Although US public debt has risen to 123% of GDP from 108% in 2019, neither presumptive Republican presidential candidate Donald Trump nor Democratic President Joe Biden has given priority to reducing it, and there is little political pressure to act.

The Wall Street Journal said that the US deficit will likely run around 6.5% of GDP this year, according to the IMF, which would tie with Japan as highest among major industrial economies.

Nonetheless, the newspaper noted that the US has several critical advantages over Europe such as robust economic growth, less adverse demographics and more room to raise taxes that are low by international standards.

Chief economist at Berenberg Bank Holger Schmieding said that the reserve status of the dollar also means that in an uncertain world, investors are more likely to buy the USs bonds than any other countrys, adding that the US gets away with unsustainable fiscal policies for longer than anyone else would.

"The last time public debt was so high relative to GDP, in the aftermath of World War II, governments were able to lower it via strong economic growth and slashed military spending. Military spending in the US fell from around 16% of GDP in the early 1950s to less than 4% today, and from over 10% to around 2% in the UK," the newspaper said.

This time, it is difficult to see which part of government spending would come down. As populations age, public spending on healthcare and pensions will trend upward.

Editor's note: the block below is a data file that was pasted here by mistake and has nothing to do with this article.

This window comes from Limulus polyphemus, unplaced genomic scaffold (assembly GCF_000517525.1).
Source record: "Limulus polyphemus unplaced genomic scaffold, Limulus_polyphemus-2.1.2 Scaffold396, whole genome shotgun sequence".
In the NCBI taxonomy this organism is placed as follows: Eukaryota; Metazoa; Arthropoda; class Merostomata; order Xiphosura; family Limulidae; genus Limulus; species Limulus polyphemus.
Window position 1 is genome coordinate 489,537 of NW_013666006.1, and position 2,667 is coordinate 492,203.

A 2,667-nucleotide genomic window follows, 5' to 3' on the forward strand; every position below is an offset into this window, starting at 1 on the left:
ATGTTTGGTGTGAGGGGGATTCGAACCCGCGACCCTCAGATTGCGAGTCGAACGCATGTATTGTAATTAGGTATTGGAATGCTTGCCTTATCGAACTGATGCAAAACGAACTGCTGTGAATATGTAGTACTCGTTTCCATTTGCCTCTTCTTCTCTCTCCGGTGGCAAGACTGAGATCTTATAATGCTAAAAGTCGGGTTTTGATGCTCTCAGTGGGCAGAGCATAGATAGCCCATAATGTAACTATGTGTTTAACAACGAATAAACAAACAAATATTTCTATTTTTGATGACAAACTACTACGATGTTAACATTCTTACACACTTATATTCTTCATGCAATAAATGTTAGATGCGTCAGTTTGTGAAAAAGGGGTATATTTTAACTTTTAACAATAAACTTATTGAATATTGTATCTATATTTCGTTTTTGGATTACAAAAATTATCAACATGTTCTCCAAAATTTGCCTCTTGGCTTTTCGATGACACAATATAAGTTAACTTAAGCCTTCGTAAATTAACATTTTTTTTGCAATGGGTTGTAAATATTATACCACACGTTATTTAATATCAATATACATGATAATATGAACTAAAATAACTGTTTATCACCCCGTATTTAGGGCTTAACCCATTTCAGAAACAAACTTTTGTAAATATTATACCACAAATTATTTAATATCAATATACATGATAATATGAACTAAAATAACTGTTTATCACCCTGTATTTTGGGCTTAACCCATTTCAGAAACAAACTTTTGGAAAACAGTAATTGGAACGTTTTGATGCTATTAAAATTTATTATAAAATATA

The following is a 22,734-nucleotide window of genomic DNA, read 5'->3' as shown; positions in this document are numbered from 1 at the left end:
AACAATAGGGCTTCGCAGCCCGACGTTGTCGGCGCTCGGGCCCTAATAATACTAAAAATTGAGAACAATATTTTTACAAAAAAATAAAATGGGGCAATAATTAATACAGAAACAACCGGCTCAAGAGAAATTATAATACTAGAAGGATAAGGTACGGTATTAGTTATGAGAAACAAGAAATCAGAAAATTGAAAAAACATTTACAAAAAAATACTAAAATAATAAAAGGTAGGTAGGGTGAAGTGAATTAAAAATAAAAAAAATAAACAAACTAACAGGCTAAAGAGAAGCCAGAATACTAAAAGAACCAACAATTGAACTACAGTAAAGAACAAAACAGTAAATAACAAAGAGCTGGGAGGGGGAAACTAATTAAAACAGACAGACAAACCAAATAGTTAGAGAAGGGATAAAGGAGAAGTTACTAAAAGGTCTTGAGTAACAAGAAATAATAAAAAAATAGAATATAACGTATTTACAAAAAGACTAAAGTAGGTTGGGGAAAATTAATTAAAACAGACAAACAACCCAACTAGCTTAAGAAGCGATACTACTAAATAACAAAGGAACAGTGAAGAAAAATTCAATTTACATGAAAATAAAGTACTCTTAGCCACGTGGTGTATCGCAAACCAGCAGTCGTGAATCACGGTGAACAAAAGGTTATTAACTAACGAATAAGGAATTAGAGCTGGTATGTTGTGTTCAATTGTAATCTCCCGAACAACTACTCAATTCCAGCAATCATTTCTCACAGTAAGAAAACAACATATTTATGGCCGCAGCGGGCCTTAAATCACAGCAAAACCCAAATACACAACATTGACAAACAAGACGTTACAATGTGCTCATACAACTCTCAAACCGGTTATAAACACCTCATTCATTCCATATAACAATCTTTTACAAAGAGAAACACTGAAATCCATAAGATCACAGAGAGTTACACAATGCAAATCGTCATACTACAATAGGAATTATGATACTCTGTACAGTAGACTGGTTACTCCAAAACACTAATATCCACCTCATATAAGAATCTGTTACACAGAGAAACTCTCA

David Miles, an official at the Office for Budget Responsibility, which provides independent analysis of UK finances, said that lower public spending might require reduced expectations about the role of the state. Those expectations have expanded significantly since the end of World War II and might not have adjusted to the reality of recent poor economic growth.

The Wall Street Journal also mentioned that this raises the risk that investors might at some point balk at buying government bonds, pushing yields much higher. In late 2022, then-UK Prime Minister Liz Truss sent bond yields surging by announcing large-scale tax cuts and borrowing, which were quickly reversed. In Italy, a government including the populist 5 Star Movement caused a surge in borrowing costs in 2018 with its ambitious spending plans, but later backed down.

Regarding inflation rates in the United States, the Financial Times said that a further decline in inflation is expected in the United States this week, which may strengthen the argument for reducing federal interest rates several times this year.

Annual consumer inflation reached 3.1% last June, a decline from 3.3 percent in the previous May.

Bureau of Labor Statistics data released Friday showed that US job growth cooled as expected last month. Such numbers could encourage the Federal Reserve to make its first reduction in borrowing costs sooner rather than later.